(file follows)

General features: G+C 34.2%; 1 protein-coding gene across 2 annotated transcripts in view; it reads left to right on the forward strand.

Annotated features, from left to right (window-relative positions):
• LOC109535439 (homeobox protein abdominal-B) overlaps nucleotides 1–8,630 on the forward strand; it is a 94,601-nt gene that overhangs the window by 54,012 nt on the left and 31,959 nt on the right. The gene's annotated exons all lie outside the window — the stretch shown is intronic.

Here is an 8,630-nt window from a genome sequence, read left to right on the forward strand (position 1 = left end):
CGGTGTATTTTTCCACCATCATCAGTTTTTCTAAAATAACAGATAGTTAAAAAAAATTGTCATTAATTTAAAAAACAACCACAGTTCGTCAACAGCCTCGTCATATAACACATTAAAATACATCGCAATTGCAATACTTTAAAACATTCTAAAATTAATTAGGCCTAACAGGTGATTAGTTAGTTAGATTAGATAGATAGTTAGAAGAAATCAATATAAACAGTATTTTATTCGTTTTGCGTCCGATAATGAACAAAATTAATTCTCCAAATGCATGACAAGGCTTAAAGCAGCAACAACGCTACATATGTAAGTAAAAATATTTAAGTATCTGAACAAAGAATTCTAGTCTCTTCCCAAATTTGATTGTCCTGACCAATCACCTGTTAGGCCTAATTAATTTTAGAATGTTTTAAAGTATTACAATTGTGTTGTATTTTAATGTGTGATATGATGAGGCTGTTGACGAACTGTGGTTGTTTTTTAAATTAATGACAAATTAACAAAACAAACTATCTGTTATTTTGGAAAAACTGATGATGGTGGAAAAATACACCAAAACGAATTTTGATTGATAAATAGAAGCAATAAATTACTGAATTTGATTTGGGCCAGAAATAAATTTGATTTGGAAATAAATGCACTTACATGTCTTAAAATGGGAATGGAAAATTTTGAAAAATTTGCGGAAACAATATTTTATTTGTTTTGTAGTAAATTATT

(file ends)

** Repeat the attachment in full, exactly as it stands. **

General features: G+C 34.2%; 1 protein-coding gene across 2 annotated transcripts in view; it reads left to right on the forward strand.

Annotated features, from left to right (window-relative positions):
• LOC109535439 (homeobox protein abdominal-B) overlaps nucleotides 1–8,630 on the forward strand; it is a 94,601-nt gene that overhangs the window by 54,012 nt on the left and 31,959 nt on the right. The gene's annotated exons all lie outside the window — the stretch shown is intronic.

Here is an 8,630-nt window from a genome sequence, read left to right on the forward strand (position 1 = left end):
CGGTGTATTTTTCCACCATCATCAGTTTTTCTAAAATAACAGATAGTTAAAAAAAATTGTCATTAATTTAAAAAACAACCACAGTTCGTCAACAGCCTCGTCATATAACACATTAAAATACATCGCAATTGCAATACTTTAAAACATTCTAAAATTAATTAGGCCTAACAGGTGATTAGTTAGTTAGATTAGATAGATAGTTAGAAGAAATCAATATAAACAGTATTTTATTCGTTTTGCGTCCGATAATGAACAAAATTAATTCTCCAAATGCATGACAAGGCTTAAAGCAGCAACAACGCTACATATGTAAGTAAAAATATTTAAGTATCTGAACAAAGAATTCTAGTCTCTTCCCAAATTTGATTGTCCTGACCAATCACCTGTTAGGCCTAATTAATTTTAGAATGTTTTAAAGTATTACAATTGTGTTGTATTTTAATGTGTGATATGATGAGGCTGTTGACGAACTGTGGTTGTTTTTTAAATTAATGACAAATTAACAAAACAAACTATCTGTTATTTTGGAAAAACTGATGATGGTGGAAAAATACACCAAAACGAATTTTGATTGATAAATAGAAGCAATAAATTACTGAATTTGATTTGGGCCAGAAATAAATTTGATTTGGAAATAAATGCACTTACATGTCTTAAAATGGGAATGGAAAATTTTGAAAAATTTGCGGAAACAATATTTTATTTGTTTTGTAGTAAATTATT